Key point: While helicopter carriers aren't the same as regular aircraft carriers, they still provide mobile air support for ground troops.
For the first time since the 1990s, Russia’s helicopter carriers are coming back.
Russia will begin building two helicopters carriers as of May 2020, according to Russian news agency TASS, citing unnamed sources. And in a slap at the West, the ships will be built in a shipyard in the Crimea, forcibly annexed from Ukraine in 2014, which led to Western sanctions against Russia.
"Two amphibious assault ships, with water displacement of up to 15,000 tons, will for the first time in Russian history be laid down at the Zaliv shipyard in Kerch in 2020," one source said. The first vessel is slated to be delivered before Russia’s current 10-year arms procurement plan ends at the end of 2027.
“The ships will be able to carry over 10 helicopters of various types and will be equipped with a dock-type chamber for landing craft utilities (LTU),” TASS said. How many troops will be carried wasn’t specified, though TASS noted that such ships carry from a few hundred to more than a thousand soldiers.
The U.S. Navy operates eight Wasp-class amphibious assault ships, each about 41,000 tons. They carry almost 2,000 Marines, plus up to a dozen landing craft, 30 M-1 tanks and AAV7A1 amphibious armored vehicles, eight towed 155-millimeter howitzers, and almost a hundred trucks, Humvees and other support vehicles. That ground force is supported by a powerful mixed air unit comprising about 20 to 30 transport and attack helicopters, MV-22 Osprey tilt-rotor aircraft, AV-8B Harrier jets and F-35B short-takeoff and vertical landing (STOVL) stealth fighters.
The Wasps give the United States the capability to land a Marine Expeditionary Unit (essentially a reinforced infantry battalion) by sea or air, backed by armor and air support. Deployed around the world as the centerpiece of Amphibious Ready Groups complete with escort warships, such groups have allowed America to land troops at global hotspots at short notice.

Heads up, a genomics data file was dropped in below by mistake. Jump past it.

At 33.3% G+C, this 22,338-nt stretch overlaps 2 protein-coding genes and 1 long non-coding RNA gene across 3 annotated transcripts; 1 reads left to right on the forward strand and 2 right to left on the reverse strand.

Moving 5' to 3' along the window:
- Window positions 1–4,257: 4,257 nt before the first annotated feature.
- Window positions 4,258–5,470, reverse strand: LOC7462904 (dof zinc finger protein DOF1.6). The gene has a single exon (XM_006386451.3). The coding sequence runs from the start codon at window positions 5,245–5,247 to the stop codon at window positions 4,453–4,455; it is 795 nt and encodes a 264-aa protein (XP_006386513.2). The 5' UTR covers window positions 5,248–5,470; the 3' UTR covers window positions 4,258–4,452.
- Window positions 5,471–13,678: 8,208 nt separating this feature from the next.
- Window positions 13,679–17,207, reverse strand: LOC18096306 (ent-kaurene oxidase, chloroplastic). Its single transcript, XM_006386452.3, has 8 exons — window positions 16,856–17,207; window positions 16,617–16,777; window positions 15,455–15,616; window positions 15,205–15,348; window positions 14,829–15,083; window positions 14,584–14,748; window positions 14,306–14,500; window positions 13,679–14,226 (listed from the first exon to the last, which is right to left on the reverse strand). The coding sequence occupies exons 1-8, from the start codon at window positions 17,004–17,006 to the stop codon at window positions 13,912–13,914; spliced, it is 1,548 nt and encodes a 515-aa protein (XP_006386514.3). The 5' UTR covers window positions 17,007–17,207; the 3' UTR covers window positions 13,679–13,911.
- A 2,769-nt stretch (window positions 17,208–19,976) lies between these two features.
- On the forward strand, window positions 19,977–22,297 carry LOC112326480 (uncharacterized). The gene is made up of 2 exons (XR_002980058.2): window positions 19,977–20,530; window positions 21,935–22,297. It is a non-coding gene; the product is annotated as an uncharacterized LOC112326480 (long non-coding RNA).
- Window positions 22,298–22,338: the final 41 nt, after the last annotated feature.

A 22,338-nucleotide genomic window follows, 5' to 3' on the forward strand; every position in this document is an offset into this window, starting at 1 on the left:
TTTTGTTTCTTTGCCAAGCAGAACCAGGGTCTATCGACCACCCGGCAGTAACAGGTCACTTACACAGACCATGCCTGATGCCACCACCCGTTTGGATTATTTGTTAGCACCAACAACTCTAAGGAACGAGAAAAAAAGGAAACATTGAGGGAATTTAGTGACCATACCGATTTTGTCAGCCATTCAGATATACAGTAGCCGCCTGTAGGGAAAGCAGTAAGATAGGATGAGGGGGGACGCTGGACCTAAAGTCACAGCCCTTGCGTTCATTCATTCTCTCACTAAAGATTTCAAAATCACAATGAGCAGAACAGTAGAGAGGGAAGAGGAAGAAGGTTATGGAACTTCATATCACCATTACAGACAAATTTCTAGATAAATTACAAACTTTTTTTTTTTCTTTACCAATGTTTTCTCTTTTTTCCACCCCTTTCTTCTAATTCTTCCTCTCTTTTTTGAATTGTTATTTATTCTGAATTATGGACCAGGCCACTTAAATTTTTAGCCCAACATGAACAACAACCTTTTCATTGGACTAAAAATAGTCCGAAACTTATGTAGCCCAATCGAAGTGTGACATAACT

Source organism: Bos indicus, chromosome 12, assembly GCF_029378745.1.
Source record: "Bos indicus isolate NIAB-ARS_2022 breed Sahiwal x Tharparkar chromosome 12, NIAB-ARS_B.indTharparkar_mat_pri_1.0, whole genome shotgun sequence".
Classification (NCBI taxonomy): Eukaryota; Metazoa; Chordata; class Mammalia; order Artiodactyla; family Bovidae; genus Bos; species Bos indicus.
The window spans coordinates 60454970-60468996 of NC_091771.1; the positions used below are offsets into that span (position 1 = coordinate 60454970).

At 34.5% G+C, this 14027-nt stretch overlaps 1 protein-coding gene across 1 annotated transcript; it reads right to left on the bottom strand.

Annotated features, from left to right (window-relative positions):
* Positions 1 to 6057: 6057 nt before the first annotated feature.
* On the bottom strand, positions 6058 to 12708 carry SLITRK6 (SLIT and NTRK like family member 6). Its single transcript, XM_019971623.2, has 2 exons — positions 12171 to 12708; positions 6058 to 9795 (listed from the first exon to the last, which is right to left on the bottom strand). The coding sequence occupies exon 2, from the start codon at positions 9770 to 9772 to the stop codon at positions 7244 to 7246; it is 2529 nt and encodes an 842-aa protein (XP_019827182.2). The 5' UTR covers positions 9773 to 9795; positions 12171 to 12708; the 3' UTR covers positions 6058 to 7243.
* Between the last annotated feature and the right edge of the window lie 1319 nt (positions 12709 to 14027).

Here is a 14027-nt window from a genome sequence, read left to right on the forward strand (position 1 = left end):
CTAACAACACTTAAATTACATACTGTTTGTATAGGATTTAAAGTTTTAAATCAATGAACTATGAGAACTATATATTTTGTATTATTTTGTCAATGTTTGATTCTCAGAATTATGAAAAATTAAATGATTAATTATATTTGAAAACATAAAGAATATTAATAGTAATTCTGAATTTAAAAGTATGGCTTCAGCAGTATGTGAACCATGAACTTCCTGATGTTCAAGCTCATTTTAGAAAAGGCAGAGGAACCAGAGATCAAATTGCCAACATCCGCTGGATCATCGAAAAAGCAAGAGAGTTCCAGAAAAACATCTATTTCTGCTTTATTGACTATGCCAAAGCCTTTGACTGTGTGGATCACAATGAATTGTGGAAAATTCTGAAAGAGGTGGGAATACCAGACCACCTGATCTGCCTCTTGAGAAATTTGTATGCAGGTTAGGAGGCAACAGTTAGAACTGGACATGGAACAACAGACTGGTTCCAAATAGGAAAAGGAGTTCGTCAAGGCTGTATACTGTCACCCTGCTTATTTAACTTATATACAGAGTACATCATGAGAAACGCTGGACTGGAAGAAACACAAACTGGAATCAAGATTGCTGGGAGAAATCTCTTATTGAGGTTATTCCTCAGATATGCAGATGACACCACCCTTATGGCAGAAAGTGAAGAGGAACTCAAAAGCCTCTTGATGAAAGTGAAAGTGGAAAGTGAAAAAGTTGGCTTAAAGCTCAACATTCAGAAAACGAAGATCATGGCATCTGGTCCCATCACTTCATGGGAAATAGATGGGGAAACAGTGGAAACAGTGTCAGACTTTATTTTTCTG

But the Russian vessels seem closer to France’s Mistral-class amphibious assault ships. The 21,000-ton Mistrals accommodate up to 900 troops, 40 Leclerc tanks, 16 transport and attack helicopters, and a few amphibious landing vehicles. France operates three, while Egypt has two.
And therein lies the irony. Russia was supposed to buy two Mistrals: after the Crimean annexation and Western sanctions, the two ships were sold to Egypt to Russia’s intense fury.
“Remember how France denied Moscow Mistrals over Ukraine? Now Russia ‘to make own carriers IN CRIMEA,’” proclaimed the headline on state-owned news site Russia Today.
There may very well be an element of national pride (and giving the West the middle finger) in building its own helicopter carriers. But it also points to a more muscular Russian foreign policy.
In the 1960s, the Soviet Union built two helicopter carriers: the Moskva and Leningrad. These were fleet warships, intended for anti-submarine warfare and equipped with 18 sub-hunting helicopters. These were the closest things that the Soviets had for aircraft carriers until the Kiev-class vessels of the 1970s and 1980s.
The new Russian amphibious assault ships suggest a more American-style doctrine of amphibious expeditionary forces that Moscow can maintain off hotspots such as Syria. If so, “send in the Marines” may become as much a Russian phrase as American.